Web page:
30. Waterberg - Okanamangonde - Otjiwarongo - Otjitasu - Omatjenne - Okakewa - Outjo
31. Waterberg - Okombiriso - Okahandja
32. Omaruru - Kalkfeld - Otjiwarongo - Okaputa - Otavi
33. Omaruru - Schieferhof - Okahandja
34. Omaruru - Omburu: both roads north and south of Omaruru River
35. Outjo - Palafontein - Naribis - Omatjenne - Otjiwarongo
36. Swakopmund - Husab - Gawieb - Salem
37. Swakopmund - Trekkopje - Ebony - Usakos
38. Swakopmund - Cape Cross
39. Ururas - Gungochoab - Klein Ubib - Ganab - Goagas
40. Grootfontein - Gemsboklaagte - Nosib - Tsumeb
41. Grootfontein - Uitkomst - Rietfontein - Okumanti - Otjenga - Otavi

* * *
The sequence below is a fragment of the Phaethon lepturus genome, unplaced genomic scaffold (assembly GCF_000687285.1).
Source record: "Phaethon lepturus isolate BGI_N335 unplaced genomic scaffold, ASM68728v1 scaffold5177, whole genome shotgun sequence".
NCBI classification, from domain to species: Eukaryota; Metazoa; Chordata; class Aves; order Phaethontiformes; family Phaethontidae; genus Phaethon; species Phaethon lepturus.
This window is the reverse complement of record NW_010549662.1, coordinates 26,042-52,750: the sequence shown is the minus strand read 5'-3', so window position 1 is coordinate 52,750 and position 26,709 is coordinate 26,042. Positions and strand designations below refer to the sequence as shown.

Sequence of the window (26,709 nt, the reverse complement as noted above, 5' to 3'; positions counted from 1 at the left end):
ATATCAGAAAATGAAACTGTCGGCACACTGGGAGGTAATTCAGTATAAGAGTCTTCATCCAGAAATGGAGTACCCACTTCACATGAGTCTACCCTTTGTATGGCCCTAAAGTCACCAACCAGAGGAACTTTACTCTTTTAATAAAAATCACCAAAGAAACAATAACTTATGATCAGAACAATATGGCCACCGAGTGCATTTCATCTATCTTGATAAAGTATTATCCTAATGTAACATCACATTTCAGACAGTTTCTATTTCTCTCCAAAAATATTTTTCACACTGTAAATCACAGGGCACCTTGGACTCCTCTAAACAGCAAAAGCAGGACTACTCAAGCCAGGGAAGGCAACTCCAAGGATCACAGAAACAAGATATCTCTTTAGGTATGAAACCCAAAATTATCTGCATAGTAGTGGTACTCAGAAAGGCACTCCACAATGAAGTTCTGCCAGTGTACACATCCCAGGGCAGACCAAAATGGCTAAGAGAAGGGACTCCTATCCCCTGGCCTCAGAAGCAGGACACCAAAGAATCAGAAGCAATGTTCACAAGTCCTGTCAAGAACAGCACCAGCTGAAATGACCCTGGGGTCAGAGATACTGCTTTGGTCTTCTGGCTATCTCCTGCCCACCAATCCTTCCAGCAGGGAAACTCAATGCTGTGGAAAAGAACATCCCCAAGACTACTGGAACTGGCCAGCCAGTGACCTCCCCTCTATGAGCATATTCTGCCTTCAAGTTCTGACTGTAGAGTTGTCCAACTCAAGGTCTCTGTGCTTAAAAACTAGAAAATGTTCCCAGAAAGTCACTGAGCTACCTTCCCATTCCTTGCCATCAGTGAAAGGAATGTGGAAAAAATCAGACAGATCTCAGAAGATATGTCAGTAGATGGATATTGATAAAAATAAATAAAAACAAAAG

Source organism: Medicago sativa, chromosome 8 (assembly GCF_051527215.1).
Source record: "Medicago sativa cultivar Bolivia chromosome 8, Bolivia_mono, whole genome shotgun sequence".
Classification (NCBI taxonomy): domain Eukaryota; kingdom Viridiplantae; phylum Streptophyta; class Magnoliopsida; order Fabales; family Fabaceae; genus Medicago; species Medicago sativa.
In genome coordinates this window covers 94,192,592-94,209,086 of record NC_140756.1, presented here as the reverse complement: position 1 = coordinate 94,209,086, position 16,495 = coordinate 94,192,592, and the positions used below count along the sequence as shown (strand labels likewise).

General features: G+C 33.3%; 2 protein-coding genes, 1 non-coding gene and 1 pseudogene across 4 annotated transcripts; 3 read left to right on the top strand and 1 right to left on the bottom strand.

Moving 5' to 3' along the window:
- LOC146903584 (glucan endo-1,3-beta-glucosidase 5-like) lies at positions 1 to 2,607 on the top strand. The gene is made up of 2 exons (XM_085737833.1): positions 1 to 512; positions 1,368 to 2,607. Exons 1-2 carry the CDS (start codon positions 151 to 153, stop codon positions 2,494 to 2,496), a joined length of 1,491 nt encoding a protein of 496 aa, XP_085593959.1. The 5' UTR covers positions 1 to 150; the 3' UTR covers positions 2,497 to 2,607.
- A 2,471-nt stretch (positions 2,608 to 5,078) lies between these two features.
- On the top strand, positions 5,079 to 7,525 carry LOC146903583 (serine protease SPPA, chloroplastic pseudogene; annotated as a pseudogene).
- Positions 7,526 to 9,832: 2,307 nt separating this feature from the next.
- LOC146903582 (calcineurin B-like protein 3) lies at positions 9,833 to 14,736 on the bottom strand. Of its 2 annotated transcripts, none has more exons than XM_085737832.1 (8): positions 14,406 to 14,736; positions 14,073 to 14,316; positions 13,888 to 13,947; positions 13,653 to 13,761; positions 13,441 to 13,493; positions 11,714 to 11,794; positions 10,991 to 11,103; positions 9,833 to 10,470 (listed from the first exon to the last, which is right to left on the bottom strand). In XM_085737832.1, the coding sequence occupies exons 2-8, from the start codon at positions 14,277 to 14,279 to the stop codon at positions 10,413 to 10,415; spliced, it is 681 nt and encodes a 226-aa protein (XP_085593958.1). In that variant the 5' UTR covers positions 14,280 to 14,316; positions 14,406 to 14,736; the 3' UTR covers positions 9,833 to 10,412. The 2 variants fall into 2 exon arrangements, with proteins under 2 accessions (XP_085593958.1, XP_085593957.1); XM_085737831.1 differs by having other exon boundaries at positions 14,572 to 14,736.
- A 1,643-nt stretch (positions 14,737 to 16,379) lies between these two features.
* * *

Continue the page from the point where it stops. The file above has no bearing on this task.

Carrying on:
In addition to this system of arterial roads hundreds of connection roads were proclaimed in 1914. (See Appendix Table 3). This roads network was still established mainly for the ox-wagon, because at the threshold of the First World War only five motor vehicles existed in Namibia. While the ox-wagon still determined the road life during the German colonial era, the advent of the South African troops in 1915 resulted in an increasing deployment of motor driven vehicles in Namibia. The invading South African Army was already remarkably well motorised in comparison with the small German " Schutztruppe". Consequently, it has to be noted that the motorising age started with the beginning of the South African epoch in Namibia. It may also be noted that the transport system of the German era clearly served the interests of its colonial builders rather than those of the indigenes of Namibia. What therefore evolved, was not a road network geared to territorial integration, but a transport structure with an emphasis upon east-west traffic links at the expense of the north-south road connections to the Union of South Africa, linking administrative and military centres, points of resource extraction, mainly mines, and settler farming centres to the ports of Swakopmund and Lüderitzbucht. These ports were crucial nodes in this transport network, which consisted mainly of railway lines and to a lesser extent of an effective roads system, the nodes through which all colonial exports to and imports from Germany passed until the defeat of the German occupational forces through the invading South African Army.